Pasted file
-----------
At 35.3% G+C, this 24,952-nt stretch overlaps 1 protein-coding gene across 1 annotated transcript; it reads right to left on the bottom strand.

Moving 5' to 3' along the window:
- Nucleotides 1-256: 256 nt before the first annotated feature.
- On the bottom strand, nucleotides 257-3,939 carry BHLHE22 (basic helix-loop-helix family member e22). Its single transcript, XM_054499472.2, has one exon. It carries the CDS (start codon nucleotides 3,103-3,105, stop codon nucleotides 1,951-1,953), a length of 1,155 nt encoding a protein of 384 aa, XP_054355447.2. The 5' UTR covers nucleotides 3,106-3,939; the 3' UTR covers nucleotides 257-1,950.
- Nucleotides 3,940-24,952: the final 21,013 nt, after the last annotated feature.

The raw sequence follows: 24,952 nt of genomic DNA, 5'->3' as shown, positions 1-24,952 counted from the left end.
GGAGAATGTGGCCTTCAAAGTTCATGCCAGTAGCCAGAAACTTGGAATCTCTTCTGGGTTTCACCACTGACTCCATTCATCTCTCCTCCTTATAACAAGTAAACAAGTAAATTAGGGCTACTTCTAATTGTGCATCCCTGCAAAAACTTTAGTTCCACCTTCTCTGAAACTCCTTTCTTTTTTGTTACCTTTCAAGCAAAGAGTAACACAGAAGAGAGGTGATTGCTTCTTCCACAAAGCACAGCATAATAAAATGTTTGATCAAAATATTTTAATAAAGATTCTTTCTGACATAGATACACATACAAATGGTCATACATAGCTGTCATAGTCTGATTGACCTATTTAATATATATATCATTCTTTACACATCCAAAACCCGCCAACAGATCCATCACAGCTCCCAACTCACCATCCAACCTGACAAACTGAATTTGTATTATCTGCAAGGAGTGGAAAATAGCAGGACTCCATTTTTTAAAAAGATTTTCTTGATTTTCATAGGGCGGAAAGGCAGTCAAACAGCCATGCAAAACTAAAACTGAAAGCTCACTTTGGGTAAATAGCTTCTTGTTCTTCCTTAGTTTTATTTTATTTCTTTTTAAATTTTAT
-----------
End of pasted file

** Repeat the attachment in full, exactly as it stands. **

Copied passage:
At 35.3% G+C, this 24,952-nt stretch overlaps 1 protein-coding gene across 1 annotated transcript; it reads right to left on the bottom strand.

Moving 5' to 3' along the window:
- Nucleotides 1-256: 256 nt before the first annotated feature.
- On the bottom strand, nucleotides 257-3,939 carry BHLHE22 (basic helix-loop-helix family member e22). Its single transcript, XM_054499472.2, has one exon. It carries the CDS (start codon nucleotides 3,103-3,105, stop codon nucleotides 1,951-1,953), a length of 1,155 nt encoding a protein of 384 aa, XP_054355447.2. The 5' UTR covers nucleotides 3,106-3,939; the 3' UTR covers nucleotides 257-1,950.
- Nucleotides 3,940-24,952: the final 21,013 nt, after the last annotated feature.

The raw sequence follows: 24,952 nt of genomic DNA, 5'->3' as shown, positions 1-24,952 counted from the left end.
GGAGAATGTGGCCTTCAAAGTTCATGCCAGTAGCCAGAAACTTGGAATCTCTTCTGGGTTTCACCACTGACTCCATTCATCTCTCCTCCTTATAACAAGTAAACAAGTAAATTAGGGCTACTTCTAATTGTGCATCCCTGCAAAAACTTTAGTTCCACCTTCTCTGAAACTCCTTTCTTTTTTGTTACCTTTCAAGCAAAGAGTAACACAGAAGAGAGGTGATTGCTTCTTCCACAAAGCACAGCATAATAAAATGTTTGATCAAAATATTTTAATAAAGATTCTTTCTGACATAGATACACATACAAATGGTCATACATAGCTGTCATAGTCTGATTGACCTATTTAATATATATATCATTCTTTACACATCCAAAACCCGCCAACAGATCCATCACAGCTCCCAACTCACCATCCAACCTGACAAACTGAATTTGTATTATCTGCAAGGAGTGGAAAATAGCAGGACTCCATTTTTTAAAAAGATTTTCTTGATTTTCATAGGGCGGAAAGGCAGTCAAACAGCCATGCAAAACTAAAACTGAAAGCTCACTTTGGGTAAATAGCTTCTTGTTCTTCCTTAGTTTTATTTTATTTCTTTTTAAATTTTAT